GM Recognized As Conservation Leader
HOUSTON - The Texas chapter of The Nature Conservancy gathers at the Hyatt Regency today to honor General Motors with its 2002 Conservation Leadership Award for donating Chevy Suburbans and other GM vehicles to the Texas cause, helping to protect and preserve the Brazilian rainforest, its GM Card Group "Cardmembers for Conservation" program from 1999 and 2000, and other efforts from its ten year commitment to the organization that will exceed $21 million dollars.
"GM has demonstrated the kind of leadership in support of conservation that sets the standard for successful partnerships between corporations and environmental organizations," said James M. Sulentich, the Conservancy's Texas state director. "GM has recognized not only our need for funds to sustain our work but has helped get the conservation message across to people far and wide. GM also clearly understands our practical needs - trucks and SUVs are essential tools that enable us to do the work we do."
For example, the Conservancy's Davis Mountains Preserve in far West Texas is a remote and rugged wilderness area that protects habitat for black bears and elk, along with some animals and plants found nowhere else in the world. In the Davis Mountains, Chevy Suburbans and other GM vehicles enable stewardship activities ranging from biological surveys to trail-building and also provide access to mountains and canyons for schoolchildren who learn about conservation science first hand.
Unprecedented in size and scope for both organizations, GM committed $10 million in cash and trucks over 10 years to the Conservancy in 1994. With a year to go, GM has already donated more than $6.6 million in cash and more than 150 trucks to aid the often-rugged conservation work of the Conservancy. In fact, GM's donated vehicles are now helping on the Conservancy's preserves in all 50 states and many countries around the world.
GM's funding supports many different projects within the Conservancy. Domestically, GM is helping protect the Ives Road Fen Preserve in Michigan, the Delaware Bayshores Preserve in New Jersey, the Edge of Appalachia Preserve in Ohio, the Cosumnes River Preserve in California and the Davis Mountain Preserve in Texas. Internationally, GM is working with the Conservancy's Great Rivers project in China, the Komodo National Park in Indonesia, the Serra Do Divisor National Park in Brazil and the Canaima National Park in Venezuela.
GM provided an additional $10 million to the Conservancy to restore and protect about 30,000 acres of endangered land in the Atlantic Rainforest Restoration Project in Brazil.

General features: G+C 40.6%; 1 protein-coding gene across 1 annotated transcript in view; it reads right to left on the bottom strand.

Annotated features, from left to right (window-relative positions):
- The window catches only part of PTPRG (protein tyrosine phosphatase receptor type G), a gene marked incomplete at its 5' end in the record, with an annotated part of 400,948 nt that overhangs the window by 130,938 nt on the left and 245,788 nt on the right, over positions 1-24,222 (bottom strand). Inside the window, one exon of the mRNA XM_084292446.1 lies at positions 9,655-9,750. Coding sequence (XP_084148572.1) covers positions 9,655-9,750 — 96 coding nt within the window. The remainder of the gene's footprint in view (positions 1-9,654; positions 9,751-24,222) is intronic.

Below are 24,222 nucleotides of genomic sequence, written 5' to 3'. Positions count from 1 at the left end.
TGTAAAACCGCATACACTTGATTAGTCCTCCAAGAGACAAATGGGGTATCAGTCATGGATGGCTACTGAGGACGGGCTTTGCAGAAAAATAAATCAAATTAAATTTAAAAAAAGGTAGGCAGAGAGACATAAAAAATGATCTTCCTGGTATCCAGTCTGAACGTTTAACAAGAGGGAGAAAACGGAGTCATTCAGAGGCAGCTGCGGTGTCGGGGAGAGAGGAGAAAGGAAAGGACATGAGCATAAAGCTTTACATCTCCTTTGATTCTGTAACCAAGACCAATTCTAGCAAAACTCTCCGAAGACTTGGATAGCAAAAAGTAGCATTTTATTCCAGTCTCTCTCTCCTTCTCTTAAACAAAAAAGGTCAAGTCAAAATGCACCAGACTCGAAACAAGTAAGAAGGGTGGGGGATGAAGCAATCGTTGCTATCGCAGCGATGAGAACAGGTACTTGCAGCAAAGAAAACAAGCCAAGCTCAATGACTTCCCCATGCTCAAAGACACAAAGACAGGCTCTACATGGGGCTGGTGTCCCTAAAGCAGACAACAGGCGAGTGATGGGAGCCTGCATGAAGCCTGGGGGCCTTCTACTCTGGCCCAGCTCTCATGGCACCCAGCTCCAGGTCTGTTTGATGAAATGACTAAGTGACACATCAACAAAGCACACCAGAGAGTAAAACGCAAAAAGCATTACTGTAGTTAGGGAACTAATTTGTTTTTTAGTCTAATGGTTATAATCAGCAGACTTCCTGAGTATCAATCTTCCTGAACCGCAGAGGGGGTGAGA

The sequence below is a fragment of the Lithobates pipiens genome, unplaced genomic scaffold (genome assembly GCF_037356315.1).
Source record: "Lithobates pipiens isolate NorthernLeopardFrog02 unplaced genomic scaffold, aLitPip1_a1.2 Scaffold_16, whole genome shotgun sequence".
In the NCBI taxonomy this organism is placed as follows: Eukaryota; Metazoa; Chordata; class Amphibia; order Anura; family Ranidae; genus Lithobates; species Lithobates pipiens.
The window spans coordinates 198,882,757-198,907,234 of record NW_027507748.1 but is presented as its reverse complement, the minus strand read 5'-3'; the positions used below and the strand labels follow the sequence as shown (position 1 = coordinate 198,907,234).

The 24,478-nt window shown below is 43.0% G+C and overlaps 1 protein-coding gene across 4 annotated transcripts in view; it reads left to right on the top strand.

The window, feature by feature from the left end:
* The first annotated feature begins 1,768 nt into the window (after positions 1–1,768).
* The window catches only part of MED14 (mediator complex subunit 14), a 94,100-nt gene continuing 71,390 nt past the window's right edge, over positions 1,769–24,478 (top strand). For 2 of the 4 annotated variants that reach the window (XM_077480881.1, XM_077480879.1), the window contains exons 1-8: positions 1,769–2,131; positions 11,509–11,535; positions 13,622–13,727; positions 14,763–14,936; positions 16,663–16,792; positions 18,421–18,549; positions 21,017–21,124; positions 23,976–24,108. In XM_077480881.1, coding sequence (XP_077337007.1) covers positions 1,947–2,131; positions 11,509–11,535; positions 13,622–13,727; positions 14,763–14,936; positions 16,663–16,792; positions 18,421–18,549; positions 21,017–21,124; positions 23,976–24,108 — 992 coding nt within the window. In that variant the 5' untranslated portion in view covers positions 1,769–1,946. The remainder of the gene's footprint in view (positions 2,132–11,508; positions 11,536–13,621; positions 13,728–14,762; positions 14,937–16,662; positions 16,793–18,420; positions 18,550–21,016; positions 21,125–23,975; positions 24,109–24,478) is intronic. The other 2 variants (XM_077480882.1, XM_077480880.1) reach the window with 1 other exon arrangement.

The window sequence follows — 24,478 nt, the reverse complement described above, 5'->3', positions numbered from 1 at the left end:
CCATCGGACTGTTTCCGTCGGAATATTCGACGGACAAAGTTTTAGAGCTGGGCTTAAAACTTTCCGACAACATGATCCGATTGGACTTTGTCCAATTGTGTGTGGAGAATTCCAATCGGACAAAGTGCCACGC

In 1999 and 2000, the GM Card Group invited its cardmembers to donate a portion of their earnings to the Conservancy through the "Cardmembers for Conservation" program. Generous cardmembers contributed 19 Chevrolet trucks and $175,000 in cash, for a combined donation total of $768,000.
"General Motors was drawn to the Conservancy because of its dedication to preserving a variety of ecosystems," said Elizabeth A. Lowery, GM vice president of environment and energy. "Its initiatives preserve our landscapes, help local communities and save precious places around the world."
GM also supports the Conservancy's traveling photography exhibit, "In Response to Place: Photographs from The Nature Conservancy's Last Great Places," and GM's employee-giving program that has resulted in $395,000 for the Conservancy since 1998. In addition, GM Chairman Jack Smith sits on the Conservancy's international Board of Governors and co-chairs its billion-dollar Campaign for Conservation.
The Nature Conservancy is a private, international, non-profit organization that preserves plants, animals and natural communities representing the diversity of life on Earth by protecting the lands and waters they need to survive. To date, the Conservancy and its more than one million members have been responsible for the protection of more than 14 million acres in the United States and have helped preserve more than 80 million acres in Latin America, the Caribbean, Asia and the Pacific. On the web at www.nature.org.
General Motors , the world's largest vehicle manufacturer, designs, builds and markets cars and trucks worldwide, and has been the global automotive sales leader since 1931. GM employs about 355,000 people around the world. To learn more about GM's commitment to the environment go to www.gmability.com.
To link directly to an interactive map that showcases Conservancy preserves and GM truck donations around the world, go to: